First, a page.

Olympic Skier Shuts Down Dog Farm In South Korea And Will Bring Puppies Home

Olympian Gus Kenworthy managed to convince a South Korean dog farmer to shut down his farm, rescuing the farm’s dogs from a grisly fate. 

Mr Kenworthy, a freestyle skier who’s competing at the 2018 Pyeongchang Winter Olympics, has used the games to spotlight the inhumane treatment of dogs in South Korea.

Gus worked with the Humane Society International, to convince the farmer to shut down his farm, freeing 90 dogs and taking them to the US and Canada.


Well, almost all the dogs. Gus kept one for himself, a puppy he named Beemo.

In an Instagram post he wrote:

It’s not my place to impose western ideals on the people here. The way these animals are being treated, however, is completely inhumane and culture should never be a scapegoat for cruelty.



Kenworthy has something of a reputation for rescuing dogs while competing at the Olympics. In 2014, while competing at the Sochi games in Russia he saved five strays who were roaming the city.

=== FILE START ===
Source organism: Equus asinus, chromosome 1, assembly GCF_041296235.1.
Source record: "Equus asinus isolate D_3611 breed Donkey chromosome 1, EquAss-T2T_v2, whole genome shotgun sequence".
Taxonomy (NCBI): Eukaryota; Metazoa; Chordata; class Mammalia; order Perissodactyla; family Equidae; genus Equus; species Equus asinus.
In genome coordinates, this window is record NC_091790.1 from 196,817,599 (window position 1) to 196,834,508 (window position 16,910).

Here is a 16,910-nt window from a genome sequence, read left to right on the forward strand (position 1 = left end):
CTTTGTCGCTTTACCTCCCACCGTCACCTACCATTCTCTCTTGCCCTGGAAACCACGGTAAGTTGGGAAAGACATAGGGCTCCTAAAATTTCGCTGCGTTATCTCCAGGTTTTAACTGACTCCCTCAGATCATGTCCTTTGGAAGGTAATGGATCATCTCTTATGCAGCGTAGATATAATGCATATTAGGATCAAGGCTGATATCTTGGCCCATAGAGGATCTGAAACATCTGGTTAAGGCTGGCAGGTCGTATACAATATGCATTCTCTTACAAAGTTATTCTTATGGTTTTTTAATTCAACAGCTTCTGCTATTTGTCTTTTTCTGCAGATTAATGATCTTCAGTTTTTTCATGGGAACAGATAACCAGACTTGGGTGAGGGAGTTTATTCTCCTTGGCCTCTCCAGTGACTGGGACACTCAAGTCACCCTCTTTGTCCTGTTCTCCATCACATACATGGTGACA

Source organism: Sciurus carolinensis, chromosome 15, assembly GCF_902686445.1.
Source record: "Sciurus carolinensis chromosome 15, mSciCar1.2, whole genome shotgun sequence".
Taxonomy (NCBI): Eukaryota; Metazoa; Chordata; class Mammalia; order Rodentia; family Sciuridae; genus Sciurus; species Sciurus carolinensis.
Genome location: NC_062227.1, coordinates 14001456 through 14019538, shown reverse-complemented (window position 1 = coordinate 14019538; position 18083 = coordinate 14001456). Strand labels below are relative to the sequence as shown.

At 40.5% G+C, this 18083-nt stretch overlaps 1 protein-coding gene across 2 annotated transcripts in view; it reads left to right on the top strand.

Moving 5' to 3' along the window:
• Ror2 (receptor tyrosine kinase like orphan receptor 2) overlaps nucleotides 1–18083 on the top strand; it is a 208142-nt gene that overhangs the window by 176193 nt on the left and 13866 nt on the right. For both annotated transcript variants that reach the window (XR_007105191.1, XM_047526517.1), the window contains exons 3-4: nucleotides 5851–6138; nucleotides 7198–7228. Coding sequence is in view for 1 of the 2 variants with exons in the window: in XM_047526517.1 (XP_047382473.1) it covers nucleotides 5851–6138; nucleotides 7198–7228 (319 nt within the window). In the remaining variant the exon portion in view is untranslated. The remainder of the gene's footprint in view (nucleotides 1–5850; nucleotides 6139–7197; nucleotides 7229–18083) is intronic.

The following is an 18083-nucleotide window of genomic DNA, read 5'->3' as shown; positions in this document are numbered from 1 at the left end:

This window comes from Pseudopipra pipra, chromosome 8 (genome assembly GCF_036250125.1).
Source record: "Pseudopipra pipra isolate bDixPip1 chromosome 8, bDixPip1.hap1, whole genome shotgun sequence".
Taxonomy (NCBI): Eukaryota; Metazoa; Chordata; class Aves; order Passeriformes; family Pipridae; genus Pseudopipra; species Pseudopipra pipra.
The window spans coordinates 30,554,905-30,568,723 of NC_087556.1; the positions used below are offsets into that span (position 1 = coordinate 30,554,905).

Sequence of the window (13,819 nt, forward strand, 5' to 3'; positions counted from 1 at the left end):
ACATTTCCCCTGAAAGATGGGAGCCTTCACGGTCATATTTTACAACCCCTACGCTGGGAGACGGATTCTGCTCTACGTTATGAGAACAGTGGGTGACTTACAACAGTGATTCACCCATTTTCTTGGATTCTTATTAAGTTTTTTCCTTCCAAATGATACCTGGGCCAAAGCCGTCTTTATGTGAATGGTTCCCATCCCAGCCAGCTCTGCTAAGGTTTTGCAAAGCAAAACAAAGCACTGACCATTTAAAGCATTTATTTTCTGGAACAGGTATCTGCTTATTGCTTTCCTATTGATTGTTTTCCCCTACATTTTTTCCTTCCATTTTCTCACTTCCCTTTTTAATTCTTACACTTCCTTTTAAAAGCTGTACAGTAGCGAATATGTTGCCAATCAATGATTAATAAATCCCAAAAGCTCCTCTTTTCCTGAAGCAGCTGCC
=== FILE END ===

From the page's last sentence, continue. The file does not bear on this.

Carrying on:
Eating dog meat, known locally as Gaegogi, has a long tradition in Korea where it’s used in recipes designed to restore virility. The practice, however, remains controversial due to sanitary and animal rights concerns.

While South Korea adopted its first Animal Protection Law in May, 1991, it never prohibited the slaughter of dogs for their meat, simply banning the killing of animals in brutal ways.


Despite this, unlike beef, pork or chicken, dog meat is excluded from the list of livestock under the Livestock Processing Act of 1962.

This means that there are no regulations when it comes to slaughtering dogs for meat and this leads to them being killed in numerous cruel ways, including electrocution, strangulation and some are even allegedly beaten to death.


Proponents of Gaegogi believe that the meat should be regulated like any other to ensure that the meat is prepared in humane and sanitary ways.

Others, however, believe the practice should be banned entirely.

Thankfully the practice seems to be dying out in South Korea. A 2007 survey by the Korean Ministry of Agriculture revealed that 59 percent of Koreans under 30 would not eat dog.